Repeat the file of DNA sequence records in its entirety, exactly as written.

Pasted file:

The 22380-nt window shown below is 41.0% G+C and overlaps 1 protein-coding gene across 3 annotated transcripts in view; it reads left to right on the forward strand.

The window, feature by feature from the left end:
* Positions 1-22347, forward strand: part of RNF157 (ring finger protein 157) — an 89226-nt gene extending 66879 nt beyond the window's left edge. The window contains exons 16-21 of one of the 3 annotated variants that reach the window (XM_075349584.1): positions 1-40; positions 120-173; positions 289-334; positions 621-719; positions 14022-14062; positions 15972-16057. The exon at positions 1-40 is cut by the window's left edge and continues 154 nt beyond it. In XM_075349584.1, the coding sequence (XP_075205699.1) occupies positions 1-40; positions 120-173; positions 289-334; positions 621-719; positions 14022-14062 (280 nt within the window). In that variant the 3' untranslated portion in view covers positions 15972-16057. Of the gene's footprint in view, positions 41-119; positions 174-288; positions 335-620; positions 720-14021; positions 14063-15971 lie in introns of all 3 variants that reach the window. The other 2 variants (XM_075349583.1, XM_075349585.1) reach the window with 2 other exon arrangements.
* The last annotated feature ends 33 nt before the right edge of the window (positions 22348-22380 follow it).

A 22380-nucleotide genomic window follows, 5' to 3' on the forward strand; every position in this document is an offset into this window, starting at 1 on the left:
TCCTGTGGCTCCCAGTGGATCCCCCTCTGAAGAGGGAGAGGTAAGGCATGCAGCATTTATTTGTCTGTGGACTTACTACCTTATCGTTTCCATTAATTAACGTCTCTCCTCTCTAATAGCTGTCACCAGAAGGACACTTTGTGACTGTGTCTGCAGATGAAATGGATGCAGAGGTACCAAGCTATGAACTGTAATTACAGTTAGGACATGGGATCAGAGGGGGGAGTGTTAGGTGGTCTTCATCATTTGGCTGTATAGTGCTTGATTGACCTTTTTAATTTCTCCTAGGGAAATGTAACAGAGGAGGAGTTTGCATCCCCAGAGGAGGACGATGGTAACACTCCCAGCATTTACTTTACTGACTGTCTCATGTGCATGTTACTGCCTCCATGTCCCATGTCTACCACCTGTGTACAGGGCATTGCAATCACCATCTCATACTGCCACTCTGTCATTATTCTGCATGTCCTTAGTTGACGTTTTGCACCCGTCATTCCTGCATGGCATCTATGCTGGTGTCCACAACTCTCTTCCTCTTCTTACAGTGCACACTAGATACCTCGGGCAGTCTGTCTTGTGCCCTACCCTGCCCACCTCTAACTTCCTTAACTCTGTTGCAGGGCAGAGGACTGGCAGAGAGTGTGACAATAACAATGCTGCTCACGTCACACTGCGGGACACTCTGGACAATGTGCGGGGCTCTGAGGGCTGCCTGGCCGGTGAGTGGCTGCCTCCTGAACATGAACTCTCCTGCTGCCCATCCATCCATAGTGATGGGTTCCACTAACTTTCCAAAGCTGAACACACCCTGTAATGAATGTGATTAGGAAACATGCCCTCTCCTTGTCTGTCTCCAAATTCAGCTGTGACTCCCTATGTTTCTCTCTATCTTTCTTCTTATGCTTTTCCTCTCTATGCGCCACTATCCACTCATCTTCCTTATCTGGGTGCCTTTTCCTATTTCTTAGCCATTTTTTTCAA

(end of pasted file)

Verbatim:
The 22380-nt window shown below is 41.0% G+C and overlaps 1 protein-coding gene across 3 annotated transcripts in view; it reads left to right on the forward strand.

The window, feature by feature from the left end:
* Positions 1-22347, forward strand: part of RNF157 (ring finger protein 157) — an 89226-nt gene extending 66879 nt beyond the window's left edge. The window contains exons 16-21 of one of the 3 annotated variants that reach the window (XM_075349584.1): positions 1-40; positions 120-173; positions 289-334; positions 621-719; positions 14022-14062; positions 15972-16057. The exon at positions 1-40 is cut by the window's left edge and continues 154 nt beyond it. In XM_075349584.1, the coding sequence (XP_075205699.1) occupies positions 1-40; positions 120-173; positions 289-334; positions 621-719; positions 14022-14062 (280 nt within the window). In that variant the 3' untranslated portion in view covers positions 15972-16057. Of the gene's footprint in view, positions 41-119; positions 174-288; positions 335-620; positions 720-14021; positions 14063-15971 lie in introns of all 3 variants that reach the window. The other 2 variants (XM_075349583.1, XM_075349585.1) reach the window with 2 other exon arrangements.
* The last annotated feature ends 33 nt before the right edge of the window (positions 22348-22380 follow it).

A 22380-nucleotide genomic window follows, 5' to 3' on the forward strand; every position in this document is an offset into this window, starting at 1 on the left:
TCCTGTGGCTCCCAGTGGATCCCCCTCTGAAGAGGGAGAGGTAAGGCATGCAGCATTTATTTGTCTGTGGACTTACTACCTTATCGTTTCCATTAATTAACGTCTCTCCTCTCTAATAGCTGTCACCAGAAGGACACTTTGTGACTGTGTCTGCAGATGAAATGGATGCAGAGGTACCAAGCTATGAACTGTAATTACAGTTAGGACATGGGATCAGAGGGGGGAGTGTTAGGTGGTCTTCATCATTTGGCTGTATAGTGCTTGATTGACCTTTTTAATTTCTCCTAGGGAAATGTAACAGAGGAGGAGTTTGCATCCCCAGAGGAGGACGATGGTAACACTCCCAGCATTTACTTTACTGACTGTCTCATGTGCATGTTACTGCCTCCATGTCCCATGTCTACCACCTGTGTACAGGGCATTGCAATCACCATCTCATACTGCCACTCTGTCATTATTCTGCATGTCCTTAGTTGACGTTTTGCACCCGTCATTCCTGCATGGCATCTATGCTGGTGTCCACAACTCTCTTCCTCTTCTTACAGTGCACACTAGATACCTCGGGCAGTCTGTCTTGTGCCCTACCCTGCCCACCTCTAACTTCCTTAACTCTGTTGCAGGGCAGAGGACTGGCAGAGAGTGTGACAATAACAATGCTGCTCACGTCACACTGCGGGACACTCTGGACAATGTGCGGGGCTCTGAGGGCTGCCTGGCCGGTGAGTGGCTGCCTCCTGAACATGAACTCTCCTGCTGCCCATCCATCCATAGTGATGGGTTCCACTAACTTTCCAAAGCTGAACACACCCTGTAATGAATGTGATTAGGAAACATGCCCTCTCCTTGTCTGTCTCCAAATTCAGCTGTGACTCCCTATGTTTCTCTCTATCTTTCTTCTTATGCTTTTCCTCTCTATGCGCCACTATCCACTCATCTTCCTTATCTGGGTGCCTTTTCCTATTTCTTAGCCATTTTTTTCAA